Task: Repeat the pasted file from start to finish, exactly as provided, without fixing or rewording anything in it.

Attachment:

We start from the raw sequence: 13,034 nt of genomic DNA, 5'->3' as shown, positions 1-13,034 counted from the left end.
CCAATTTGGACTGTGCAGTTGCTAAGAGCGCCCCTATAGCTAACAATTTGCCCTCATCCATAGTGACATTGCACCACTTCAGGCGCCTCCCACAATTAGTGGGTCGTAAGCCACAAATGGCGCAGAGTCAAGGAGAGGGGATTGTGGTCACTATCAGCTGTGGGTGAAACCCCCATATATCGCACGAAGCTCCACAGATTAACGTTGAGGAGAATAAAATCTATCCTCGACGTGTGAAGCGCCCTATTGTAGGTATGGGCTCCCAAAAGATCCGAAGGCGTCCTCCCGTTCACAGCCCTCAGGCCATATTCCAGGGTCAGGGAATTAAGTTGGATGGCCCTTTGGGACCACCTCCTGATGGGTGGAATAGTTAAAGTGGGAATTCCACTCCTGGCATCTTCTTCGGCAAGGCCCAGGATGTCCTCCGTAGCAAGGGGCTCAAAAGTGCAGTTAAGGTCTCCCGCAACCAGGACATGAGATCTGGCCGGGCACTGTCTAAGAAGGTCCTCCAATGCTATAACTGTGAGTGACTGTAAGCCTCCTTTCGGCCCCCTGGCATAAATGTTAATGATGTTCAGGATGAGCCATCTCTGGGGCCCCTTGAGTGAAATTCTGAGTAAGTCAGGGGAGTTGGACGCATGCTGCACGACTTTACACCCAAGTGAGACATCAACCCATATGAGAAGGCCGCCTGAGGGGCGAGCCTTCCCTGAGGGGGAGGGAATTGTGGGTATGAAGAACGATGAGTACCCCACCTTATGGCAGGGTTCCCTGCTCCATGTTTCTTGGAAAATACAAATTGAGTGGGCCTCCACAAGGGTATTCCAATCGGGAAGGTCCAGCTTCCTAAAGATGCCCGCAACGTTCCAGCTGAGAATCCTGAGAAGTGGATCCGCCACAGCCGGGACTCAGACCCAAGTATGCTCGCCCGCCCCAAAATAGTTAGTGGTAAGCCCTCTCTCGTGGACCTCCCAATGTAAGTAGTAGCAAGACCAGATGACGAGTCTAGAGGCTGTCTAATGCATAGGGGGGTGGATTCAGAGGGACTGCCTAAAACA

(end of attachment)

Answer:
We start from the raw sequence: 13,034 nt of genomic DNA, 5'->3' as shown, positions 1-13,034 counted from the left end.
CCAATTTGGACTGTGCAGTTGCTAAGAGCGCCCCTATAGCTAACAATTTGCCCTCATCCATAGTGACATTGCACCACTTCAGGCGCCTCCCACAATTAGTGGGTCGTAAGCCACAAATGGCGCAGAGTCAAGGAGAGGGGATTGTGGTCACTATCAGCTGTGGGTGAAACCCCCATATATCGCACGAAGCTCCACAGATTAACGTTGAGGAGAATAAAATCTATCCTCGACGTGTGAAGCGCCCTATTGTAGGTATGGGCTCCCAAAAGATCCGAAGGCGTCCTCCCGTTCACAGCCCTCAGGCCATATTCCAGGGTCAGGGAATTAAGTTGGATGGCCCTTTGGGACCACCTCCTGATGGGTGGAATAGTTAAAGTGGGAATTCCACTCCTGGCATCTTCTTCGGCAAGGCCCAGGATGTCCTCCGTAGCAAGGGGCTCAAAAGTGCAGTTAAGGTCTCCCGCAACCAGGACATGAGATCTGGCCGGGCACTGTCTAAGAAGGTCCTCCAATGCTATAACTGTGAGTGACTGTAAGCCTCCTTTCGGCCCCCTGGCATAAATGTTAATGATGTTCAGGATGAGCCATCTCTGGGGCCCCTTGAGTGAAATTCTGAGTAAGTCAGGGGAGTTGGACGCATGCTGCACGACTTTACACCCAAGTGAGACATCAACCCATATGAGAAGGCCGCCTGAGGGGCGAGCCTTCCCTGAGGGGGAGGGAATTGTGGGTATGAAGAACGATGAGTACCCCACCTTATGGCAGGGTTCCCTGCTCCATGTTTCTTGGAAAATACAAATTGAGTGGGCCTCCACAAGGGTATTCCAATCGGGAAGGTCCAGCTTCCTAAAGATGCCCGCAACGTTCCAGCTGAGAATCCTGAGAAGTGGATCCGCCACAGCCGGGACTCAGACCCAAGTATGCTCGCCCGCCCCAAAATAGTTAGTGGTAAGCCCTCTCTCGTGGACCTCCCAATGTAAGTAGTAGCAAGACCAGATGACGAGTCTAGAGGCTGTCTAATGCATAGGGGGGTGGATTCAGAGGGACTGCCTAAAACA